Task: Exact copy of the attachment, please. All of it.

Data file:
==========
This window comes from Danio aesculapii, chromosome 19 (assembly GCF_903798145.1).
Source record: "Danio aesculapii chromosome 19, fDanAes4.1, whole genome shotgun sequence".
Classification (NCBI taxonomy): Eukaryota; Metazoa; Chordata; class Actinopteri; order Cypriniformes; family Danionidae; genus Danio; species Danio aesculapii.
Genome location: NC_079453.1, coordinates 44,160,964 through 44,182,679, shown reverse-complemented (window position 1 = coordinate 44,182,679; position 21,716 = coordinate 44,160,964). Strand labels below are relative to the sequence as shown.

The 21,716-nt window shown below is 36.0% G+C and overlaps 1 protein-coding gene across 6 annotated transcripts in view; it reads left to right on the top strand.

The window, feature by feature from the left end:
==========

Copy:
This window comes from Danio aesculapii, chromosome 19 (assembly GCF_903798145.1).
Source record: "Danio aesculapii chromosome 19, fDanAes4.1, whole genome shotgun sequence".
Classification (NCBI taxonomy): Eukaryota; Metazoa; Chordata; class Actinopteri; order Cypriniformes; family Danionidae; genus Danio; species Danio aesculapii.
Genome location: NC_079453.1, coordinates 44,160,964 through 44,182,679, shown reverse-complemented (window position 1 = coordinate 44,182,679; position 21,716 = coordinate 44,160,964). Strand labels below are relative to the sequence as shown.

The 21,716-nt window shown below is 36.0% G+C and overlaps 1 protein-coding gene across 6 annotated transcripts in view; it reads left to right on the top strand.

The window, feature by feature from the left end: